2. The second method analyzes digit distribution in the bid prices in different regions and product categories using Benford’s law. According to Benford’s law, the leading digit in many types of data follows a certain distribution. For example, the digit 1 is most frequent and appears as the leading digit in approximately 30 % of the numbers in the data. If the digit distribution for bid prices in a certain region and product category deviates significantly from the expected distribution, this might be an indication of coordinated bidding. Unlike the previous method, this method flags product categories in certain regions instead of specific firms.
  3. The third method is designed to detect indications of bid suppression, for example if one or more competitors agree not to submit a bid, so that a designated bidder will win instead. The relationship between bidders is analyzed for each product category in every region. Flags are generated if, for example, two frequent bidders in a certain market always avoid each other but submit bids against other firms in the same market.
  4. The fourth method identifies and flags firms that repeatedly have identical bidding prices in the same procurement. This could be an indication of primitive bidding coordination between firms.

In addition to these four methods, there are several others under development such as methods for detection of bid rotation and regional division of markets.

Lessons learned

International examples such as the flagging of the LIBOR conspiracy and manipulation show that it is possible to find cartels using proactive screening and economic analysis. Although we see great potential in these methods, they do not always give a precise enough indication of collusion in that they alone can meet the legal requirements for granting a dawn raid. However, the screens used in this pilot project can point out which firms, industries and regions display collusive behavior so that they can be investigated in more detail.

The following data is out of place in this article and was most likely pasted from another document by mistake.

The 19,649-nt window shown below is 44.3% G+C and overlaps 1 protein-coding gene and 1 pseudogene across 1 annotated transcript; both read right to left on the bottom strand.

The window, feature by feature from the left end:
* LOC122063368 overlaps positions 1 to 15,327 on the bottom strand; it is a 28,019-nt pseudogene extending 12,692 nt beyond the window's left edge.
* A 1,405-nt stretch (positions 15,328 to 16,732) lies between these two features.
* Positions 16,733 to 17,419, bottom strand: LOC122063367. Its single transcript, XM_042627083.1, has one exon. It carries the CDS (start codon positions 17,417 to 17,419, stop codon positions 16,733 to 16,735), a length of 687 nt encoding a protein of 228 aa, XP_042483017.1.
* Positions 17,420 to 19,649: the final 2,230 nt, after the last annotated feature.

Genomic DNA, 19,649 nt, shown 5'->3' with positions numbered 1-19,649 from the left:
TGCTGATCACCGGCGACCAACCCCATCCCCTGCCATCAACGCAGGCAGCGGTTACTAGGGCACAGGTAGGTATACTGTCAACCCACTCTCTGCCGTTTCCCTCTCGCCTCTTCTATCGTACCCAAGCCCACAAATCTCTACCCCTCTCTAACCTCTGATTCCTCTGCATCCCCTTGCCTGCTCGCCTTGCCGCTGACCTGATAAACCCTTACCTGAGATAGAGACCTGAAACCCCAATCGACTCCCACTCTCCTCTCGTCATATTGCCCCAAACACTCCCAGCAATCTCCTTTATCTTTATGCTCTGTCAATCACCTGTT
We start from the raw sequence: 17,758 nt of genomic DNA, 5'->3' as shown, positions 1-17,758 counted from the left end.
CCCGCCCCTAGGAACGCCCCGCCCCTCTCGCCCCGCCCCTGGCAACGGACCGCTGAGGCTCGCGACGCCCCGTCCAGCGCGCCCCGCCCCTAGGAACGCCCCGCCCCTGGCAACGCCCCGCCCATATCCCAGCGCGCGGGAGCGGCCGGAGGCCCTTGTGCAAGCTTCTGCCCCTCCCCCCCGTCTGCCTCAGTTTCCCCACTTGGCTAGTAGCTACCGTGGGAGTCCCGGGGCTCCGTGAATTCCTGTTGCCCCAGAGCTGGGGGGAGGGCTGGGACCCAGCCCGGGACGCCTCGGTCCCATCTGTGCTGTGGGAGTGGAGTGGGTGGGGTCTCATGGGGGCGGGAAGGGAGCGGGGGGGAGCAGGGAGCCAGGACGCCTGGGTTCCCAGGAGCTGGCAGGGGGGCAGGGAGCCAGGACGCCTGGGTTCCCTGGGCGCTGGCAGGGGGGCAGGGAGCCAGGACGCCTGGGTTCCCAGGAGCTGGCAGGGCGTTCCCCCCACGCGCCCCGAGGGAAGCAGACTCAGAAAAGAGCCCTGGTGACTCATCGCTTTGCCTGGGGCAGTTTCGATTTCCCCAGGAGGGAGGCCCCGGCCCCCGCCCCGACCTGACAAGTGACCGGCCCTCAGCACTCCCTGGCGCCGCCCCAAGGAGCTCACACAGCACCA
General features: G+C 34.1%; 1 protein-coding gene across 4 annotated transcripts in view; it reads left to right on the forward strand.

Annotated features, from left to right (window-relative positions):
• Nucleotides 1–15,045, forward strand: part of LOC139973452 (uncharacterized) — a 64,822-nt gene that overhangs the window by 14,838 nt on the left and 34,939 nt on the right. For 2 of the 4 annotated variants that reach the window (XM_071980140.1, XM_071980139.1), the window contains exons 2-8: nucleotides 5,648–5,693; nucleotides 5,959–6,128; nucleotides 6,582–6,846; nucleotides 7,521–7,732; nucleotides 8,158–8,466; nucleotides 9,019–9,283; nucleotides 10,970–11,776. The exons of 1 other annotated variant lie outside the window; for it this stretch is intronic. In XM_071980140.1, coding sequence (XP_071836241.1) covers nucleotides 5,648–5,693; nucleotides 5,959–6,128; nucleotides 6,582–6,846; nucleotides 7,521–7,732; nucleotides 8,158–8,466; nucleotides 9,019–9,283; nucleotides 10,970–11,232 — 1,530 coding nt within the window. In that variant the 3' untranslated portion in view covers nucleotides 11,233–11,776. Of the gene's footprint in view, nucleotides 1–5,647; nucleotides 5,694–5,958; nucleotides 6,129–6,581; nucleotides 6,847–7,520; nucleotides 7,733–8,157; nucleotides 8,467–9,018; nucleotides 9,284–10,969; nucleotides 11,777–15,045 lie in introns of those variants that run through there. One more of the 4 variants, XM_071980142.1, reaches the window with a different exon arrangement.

It is important to bear in mind that the screens may generate both false negatives and false positives. That is, they will fail to detect some cartels, and will probably also incorrectly flag some industries or markets that are not cartelized. However, successfully detecting a proportion of existing cartels is still preferable to not detecting any cartels at all. The main challenge for the success of proactive screening identified so far in this project is to improve the quality of the data. A new screening project that builds on the lessons learned from this pilot is already underway; we aim to expand the database to include information from the private sector. The SCA will also continue its invaluable cooperation with competition authorities in other countries in the development and application of economic screens.

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Rosa M. Abrantes-Metz, “Ex officio cartel investigations and the use of screens to detect cartels” in DAF/COMP (2013)27, OECD Competition Policy Roundtables 2013, p.223.